Cases of acute hepatitis in children have been showing up over the past several months around the globe, according to the World Health Organization (WHO). The first to appear in the United States occurred in Alabama, but cases have now appeared in at least 25 states, per the Centers for Disease Control and Prevention (CDC). Hepatitis occurs when the liver is inflamed; the children in Alabama had “significant liver illness, including some with liver failure, with no known cause,” according to the CDC. As of May 5, there were 109 known cases and five deaths, the CDC said. More than 90% of cases required hospitalization and 14% required liver transplants.
As of right now, officials don’t know what’s causing the cases, Joseph DiNorcia, MD, special director of pediatric liver transplantation at Mount Sinai, tells SELF. The cases haven’t been linked to any known environmental factors or exposures, and they haven’t been connected to one geographical area. While the cause hasn’t been confirmed, experts have been investigating whether a specific type of adenovirus could be to blame, Dr. DiNorcia says.
Adenoviruses cause a range of illnesses, including the common cold, per the CDC. The adenovirus that could be responsible for the pediatric hepatitis cases is called adenovirus type 41, Dr. DiNorcia says. The virus has been identified in blood samples from some but not all of the children affected. Researchers still don’t know whether the relationship is causal–meaning adenovirus type 41 is resulting in severe hepatitis–or whether it’s a coincidence that some of the children suffering from hepatitis also had adenovirus type 41, according to Dr. DiNorcia.
While adenovirus type 41 is the leading theory right now, Dr. DiNorcia says some are questioning whether COVID-19 could be related to the cases. Most of the children affected are within the two to five years age range, he explains, adding that, since vaccines haven’t been cleared for children under five yet, some think SARS-CoV-2, the virus that causes COVID-19, could be responsible.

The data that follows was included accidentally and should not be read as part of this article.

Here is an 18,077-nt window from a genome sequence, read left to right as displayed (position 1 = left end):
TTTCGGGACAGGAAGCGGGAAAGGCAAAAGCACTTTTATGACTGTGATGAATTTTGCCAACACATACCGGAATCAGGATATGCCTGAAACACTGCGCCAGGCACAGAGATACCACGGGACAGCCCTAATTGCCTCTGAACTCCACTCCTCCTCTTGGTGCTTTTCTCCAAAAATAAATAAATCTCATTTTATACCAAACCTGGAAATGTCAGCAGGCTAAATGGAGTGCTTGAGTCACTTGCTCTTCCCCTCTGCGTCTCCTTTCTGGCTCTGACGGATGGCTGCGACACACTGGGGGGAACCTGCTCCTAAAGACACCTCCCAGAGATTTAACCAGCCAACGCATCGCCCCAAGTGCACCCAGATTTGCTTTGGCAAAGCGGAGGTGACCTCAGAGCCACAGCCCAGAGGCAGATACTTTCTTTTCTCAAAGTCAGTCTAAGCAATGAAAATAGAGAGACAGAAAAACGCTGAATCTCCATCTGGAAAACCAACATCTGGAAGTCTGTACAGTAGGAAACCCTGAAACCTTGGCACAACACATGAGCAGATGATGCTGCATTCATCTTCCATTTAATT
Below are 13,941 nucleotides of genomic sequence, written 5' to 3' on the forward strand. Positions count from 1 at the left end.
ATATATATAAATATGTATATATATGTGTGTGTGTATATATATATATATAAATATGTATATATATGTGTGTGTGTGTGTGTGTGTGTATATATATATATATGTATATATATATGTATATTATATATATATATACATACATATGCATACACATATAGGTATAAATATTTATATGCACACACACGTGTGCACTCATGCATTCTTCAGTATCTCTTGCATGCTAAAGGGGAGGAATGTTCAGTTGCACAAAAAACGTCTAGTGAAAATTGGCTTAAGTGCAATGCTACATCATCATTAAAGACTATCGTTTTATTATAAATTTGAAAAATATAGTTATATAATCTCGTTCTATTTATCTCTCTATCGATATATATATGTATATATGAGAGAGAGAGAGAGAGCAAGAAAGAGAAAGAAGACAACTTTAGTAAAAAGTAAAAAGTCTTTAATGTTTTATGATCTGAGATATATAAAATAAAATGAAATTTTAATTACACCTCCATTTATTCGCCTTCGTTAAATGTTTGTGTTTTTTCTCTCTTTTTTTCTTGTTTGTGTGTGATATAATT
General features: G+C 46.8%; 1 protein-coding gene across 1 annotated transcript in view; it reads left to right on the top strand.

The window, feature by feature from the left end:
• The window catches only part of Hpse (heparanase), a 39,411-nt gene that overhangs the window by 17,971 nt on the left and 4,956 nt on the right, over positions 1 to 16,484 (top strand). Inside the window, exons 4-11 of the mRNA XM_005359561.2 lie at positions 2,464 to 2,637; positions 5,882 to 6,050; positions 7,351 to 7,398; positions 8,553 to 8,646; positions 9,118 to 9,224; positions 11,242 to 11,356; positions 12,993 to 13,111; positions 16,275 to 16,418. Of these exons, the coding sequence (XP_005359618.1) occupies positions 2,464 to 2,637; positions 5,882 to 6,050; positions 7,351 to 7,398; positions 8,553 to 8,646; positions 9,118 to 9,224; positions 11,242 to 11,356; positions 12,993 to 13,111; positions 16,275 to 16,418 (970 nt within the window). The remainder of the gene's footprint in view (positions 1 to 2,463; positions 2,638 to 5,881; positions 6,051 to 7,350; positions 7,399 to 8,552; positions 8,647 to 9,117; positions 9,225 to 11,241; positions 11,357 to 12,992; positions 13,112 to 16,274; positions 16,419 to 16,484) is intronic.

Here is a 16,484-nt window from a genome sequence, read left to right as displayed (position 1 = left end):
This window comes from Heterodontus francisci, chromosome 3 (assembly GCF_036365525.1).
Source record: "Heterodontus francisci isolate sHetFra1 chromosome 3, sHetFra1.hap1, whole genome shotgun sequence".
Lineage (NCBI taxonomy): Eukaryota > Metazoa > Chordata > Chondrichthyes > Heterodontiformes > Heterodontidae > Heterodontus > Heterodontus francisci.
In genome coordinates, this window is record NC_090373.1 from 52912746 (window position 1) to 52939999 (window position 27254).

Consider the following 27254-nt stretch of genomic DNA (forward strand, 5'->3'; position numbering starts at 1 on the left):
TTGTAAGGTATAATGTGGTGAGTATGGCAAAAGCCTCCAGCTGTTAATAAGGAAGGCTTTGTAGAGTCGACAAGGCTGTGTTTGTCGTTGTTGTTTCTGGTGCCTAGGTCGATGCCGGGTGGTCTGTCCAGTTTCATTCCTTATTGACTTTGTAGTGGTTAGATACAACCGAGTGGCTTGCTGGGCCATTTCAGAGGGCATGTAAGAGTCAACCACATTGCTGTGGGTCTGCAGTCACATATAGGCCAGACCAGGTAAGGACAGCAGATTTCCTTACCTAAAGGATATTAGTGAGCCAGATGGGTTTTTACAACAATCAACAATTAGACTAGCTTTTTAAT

Though SARS-CoV-2 could be related, experts say the vaccines that prevent severe illness and death from COVID-19 are not to blame, Dr. DiNorcia says. “Most of the cases are occurring in children who are not vaccinated. There’s no connection to the vaccine,” he explains.
While the number of cases is still relatively low, Dr. DiNorcia says, it can’t hurt for parents to be aware of the symptoms of hepatitis, which include fever; fatigue; gastrointestinal symptoms like nausea, vomiting, abdominal pain; loss of appetite; jaundice that causes yellowing of the skin and eyes, dark urine, or light feces; joint aches; and muscle aches. Since these symptoms can be caused by any number of illnesses–some serious and some not–Dr. DiNorcia recommends paying attention to a couple key determinants that might signal the need for a doctor’s appointment. “If the child isn’t able to hydrate and eat–that would definitely indicate you’ve got to talk to a health care provider,” he says. He also recommends paying attention to your child’s energy level and seeking help if they seem especially fatigued.
It’s also worth making sure your child is up-to-date on all their vaccines, some of which prevent against hepatitis, Dr. DiNorcia says. If you’re unsure whether your child has received all the recommended vaccines for their age group, contact your pediatrician.
And if a case of severe hepatitis in a child is confirmed, health care providers need to report it to the local department of health, Dr. DiNorcia says, to help experts better understand what could be behind the cases.
Right now, parents should monitor their children’s health and make sure they’ve received all recommended vaccines, but experts are not recommending keeping kids home from school or any other precautions. Dr. DiNorcia emphasizes that the cases are still few and far between: “It’s still so rare. Parents shouldn’t be overly worried, but should just be aware,” he says. “It’s not very satisfying, but awareness is key.”
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